Only the best counts for a man like Lance Brauman. The 52-year-old is considered a luminary in the athletics scene, as one of the best coaches ever. Brauman’s training camp in Clermont, Florida is a good address for anyone who wants to make it to the top of the sprinters or stay at the top. His clientele includes top sprinters like Tori Bowie and Shaunae Miller-Uibo, as well as the dazzling Noah Lyles.
A long way from this category is Gina Lückenkemper, who has been the fastest woman in Germany for several years. The 25-year-old trains regularly with Braumans group in the USA. But why not join the best, even if you’re not one of them?
In any case, the most recent appearances by Lückenkemper suggest that Brauman made the EM second in 2018 legs. At the meeting two weeks ago in Wetzlar, she ran the 100 meters in 11.04 seconds, her best time in almost four years. At the German championships this weekend in Berlin, the expectations for Lückenkemper over 100 and 200 meters are high. The track and field fans in this country and especially in Berlin still have very good memories of their enthusiastic performances at the European Championships four years ago. And coach Brauman leaves no doubt that Lückenkemper can do great things. “I firmly believe that she will set a personal best this year,” he told the Tagesspiegel.
If Brauman is right, it would be a brilliant comeback for a sprinter that some observers had already written off. Lückenkemper has had difficult years. Above all, injuries threw her back. A vertebra was crooked, muscle injuries followed and the corona pandemic made her planned restart at Brauman’s training group more difficult. As a consequence, Lückenkemper fell far short of their best times.
Malice was spreading, especially on social media. She should eat less and exercise more. Such advice was given to her in various channels and apparently not ignored by Lückenkemper. She complained about it several times and appealed for more mindfulness. It was frightening what she had to put up with in the past two years, she told the “Münchner Merkur”. “You’re immediately the bogeyman when things don’t go well. In situations like this, I find it amazing what some people dare to judge other people,” she said. “I don’t go into other people’s offices and judge people for their performance on the job.”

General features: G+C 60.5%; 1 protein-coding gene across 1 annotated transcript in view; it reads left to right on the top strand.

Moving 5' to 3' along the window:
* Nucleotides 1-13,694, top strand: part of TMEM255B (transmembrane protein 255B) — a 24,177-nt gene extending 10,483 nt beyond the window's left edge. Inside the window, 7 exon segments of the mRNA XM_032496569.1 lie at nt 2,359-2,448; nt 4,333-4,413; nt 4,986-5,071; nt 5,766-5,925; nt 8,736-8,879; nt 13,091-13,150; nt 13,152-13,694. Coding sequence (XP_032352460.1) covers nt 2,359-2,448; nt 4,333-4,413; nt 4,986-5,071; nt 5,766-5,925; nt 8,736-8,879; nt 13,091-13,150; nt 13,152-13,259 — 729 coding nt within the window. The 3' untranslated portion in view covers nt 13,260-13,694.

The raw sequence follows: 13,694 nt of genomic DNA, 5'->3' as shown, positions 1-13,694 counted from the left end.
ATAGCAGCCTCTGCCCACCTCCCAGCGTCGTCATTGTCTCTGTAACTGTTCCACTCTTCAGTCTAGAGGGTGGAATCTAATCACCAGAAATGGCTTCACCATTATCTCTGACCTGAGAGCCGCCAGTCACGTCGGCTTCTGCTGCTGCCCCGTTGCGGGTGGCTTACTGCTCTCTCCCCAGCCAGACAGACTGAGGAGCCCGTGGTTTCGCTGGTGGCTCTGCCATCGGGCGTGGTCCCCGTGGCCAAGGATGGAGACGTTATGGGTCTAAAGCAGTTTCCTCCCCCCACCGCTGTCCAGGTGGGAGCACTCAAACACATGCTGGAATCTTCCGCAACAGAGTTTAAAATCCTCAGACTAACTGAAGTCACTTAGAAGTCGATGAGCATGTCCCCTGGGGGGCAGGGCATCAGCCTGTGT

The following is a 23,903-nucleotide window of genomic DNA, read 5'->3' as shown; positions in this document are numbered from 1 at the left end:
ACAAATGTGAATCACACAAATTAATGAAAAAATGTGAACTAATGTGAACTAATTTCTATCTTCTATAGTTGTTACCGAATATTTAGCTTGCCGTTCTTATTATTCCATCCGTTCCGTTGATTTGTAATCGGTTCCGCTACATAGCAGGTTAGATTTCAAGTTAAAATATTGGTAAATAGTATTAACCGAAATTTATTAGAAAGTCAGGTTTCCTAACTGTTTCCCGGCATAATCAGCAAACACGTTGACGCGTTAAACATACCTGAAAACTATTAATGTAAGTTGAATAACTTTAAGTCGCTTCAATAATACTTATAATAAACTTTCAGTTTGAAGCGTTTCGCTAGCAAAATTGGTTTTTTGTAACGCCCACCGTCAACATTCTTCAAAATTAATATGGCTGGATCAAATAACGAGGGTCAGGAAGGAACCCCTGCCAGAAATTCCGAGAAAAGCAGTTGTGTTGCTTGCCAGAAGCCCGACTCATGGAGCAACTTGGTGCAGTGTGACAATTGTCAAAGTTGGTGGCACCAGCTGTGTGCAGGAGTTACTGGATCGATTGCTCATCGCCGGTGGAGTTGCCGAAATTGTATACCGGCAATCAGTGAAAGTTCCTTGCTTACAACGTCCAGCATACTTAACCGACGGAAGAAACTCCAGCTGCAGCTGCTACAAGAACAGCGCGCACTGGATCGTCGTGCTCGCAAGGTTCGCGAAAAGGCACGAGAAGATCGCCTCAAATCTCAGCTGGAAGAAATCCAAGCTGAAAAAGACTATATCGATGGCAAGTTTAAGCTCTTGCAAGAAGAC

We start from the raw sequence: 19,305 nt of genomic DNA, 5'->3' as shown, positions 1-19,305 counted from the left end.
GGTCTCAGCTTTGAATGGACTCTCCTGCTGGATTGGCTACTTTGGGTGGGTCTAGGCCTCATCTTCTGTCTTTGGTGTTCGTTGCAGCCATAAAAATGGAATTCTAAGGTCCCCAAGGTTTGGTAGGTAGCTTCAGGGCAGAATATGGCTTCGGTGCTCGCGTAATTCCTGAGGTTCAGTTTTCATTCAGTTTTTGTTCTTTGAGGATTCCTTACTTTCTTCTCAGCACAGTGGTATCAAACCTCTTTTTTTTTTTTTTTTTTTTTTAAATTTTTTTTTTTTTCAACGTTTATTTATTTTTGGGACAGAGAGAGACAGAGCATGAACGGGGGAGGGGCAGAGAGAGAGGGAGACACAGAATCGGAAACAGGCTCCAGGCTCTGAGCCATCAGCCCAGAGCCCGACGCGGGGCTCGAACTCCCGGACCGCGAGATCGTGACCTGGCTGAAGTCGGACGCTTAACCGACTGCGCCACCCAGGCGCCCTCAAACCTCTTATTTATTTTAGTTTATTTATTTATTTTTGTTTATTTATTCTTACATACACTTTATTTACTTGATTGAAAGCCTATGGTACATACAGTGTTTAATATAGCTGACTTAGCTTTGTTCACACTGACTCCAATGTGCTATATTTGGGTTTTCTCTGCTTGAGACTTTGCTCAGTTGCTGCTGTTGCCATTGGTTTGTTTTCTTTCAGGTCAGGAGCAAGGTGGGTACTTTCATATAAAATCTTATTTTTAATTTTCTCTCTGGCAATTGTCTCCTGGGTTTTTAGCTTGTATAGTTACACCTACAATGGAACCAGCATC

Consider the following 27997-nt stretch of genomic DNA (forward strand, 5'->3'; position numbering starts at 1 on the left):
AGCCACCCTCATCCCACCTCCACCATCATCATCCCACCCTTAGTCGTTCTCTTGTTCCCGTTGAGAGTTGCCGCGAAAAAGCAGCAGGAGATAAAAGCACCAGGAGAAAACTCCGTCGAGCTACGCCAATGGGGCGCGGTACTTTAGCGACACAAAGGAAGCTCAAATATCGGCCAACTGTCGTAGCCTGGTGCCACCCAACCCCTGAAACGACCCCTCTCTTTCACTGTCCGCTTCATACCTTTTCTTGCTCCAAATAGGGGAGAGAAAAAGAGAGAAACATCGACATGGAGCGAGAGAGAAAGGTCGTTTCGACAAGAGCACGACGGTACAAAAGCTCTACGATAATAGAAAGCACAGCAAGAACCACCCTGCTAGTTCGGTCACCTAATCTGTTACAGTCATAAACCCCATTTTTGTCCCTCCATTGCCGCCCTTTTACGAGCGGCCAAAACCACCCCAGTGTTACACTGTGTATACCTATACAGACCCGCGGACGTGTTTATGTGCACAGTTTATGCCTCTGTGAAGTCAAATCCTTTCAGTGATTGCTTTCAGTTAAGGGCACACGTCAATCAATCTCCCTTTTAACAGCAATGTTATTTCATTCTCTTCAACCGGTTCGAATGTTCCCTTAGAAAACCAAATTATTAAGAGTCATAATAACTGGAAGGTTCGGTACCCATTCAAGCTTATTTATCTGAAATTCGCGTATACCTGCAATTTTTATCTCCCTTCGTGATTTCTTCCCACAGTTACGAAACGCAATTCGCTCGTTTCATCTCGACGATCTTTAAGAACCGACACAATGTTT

For Lance Brauman, the criticism of her person because of the plight of the injured is great nonsense anyway. “She has only been able to fully participate in our program since this year and we can already see that it works,” he says. Brauman trains less, but harder than is the case in Europe and especially in Germany. He says he cannot accurately judge the training system in Germany. “But from what I’m hearing from people, our training program is pretty intense in comparison.”
In the last year on Deutschlandfunk, Lückenkemper had reported on so-called knockout training days, occasional units that represented extreme experiences for the athletes. Several sprints in quick succession are then completed. She almost threw up doing it, she said. “But it wasn’t time to throw up because we had to keep running after a minute.”
Now Lance Brauman enjoys a good reputation in the track and field scene. But his past is anything but scandal-free. At the end of 2006, he had to serve a ten-month prison sentence in the US state of Texas for providing illegal college scholarships to talented athletes. At the time, Brauman was coaching Tyson Gay, then the world’s greatest sprint hope. In 2013, Gay was banned for doping. Brauman didn’t want to know about his protégé’s frauds. Gay also asserted that Brauman was not privy to the doping plans.
Gina Lückenkemper will know the background of her trainer and like many others she has nevertheless decided to let him make her faster. As things stand, the plan should work. Maybe already at the weekend in Berlin.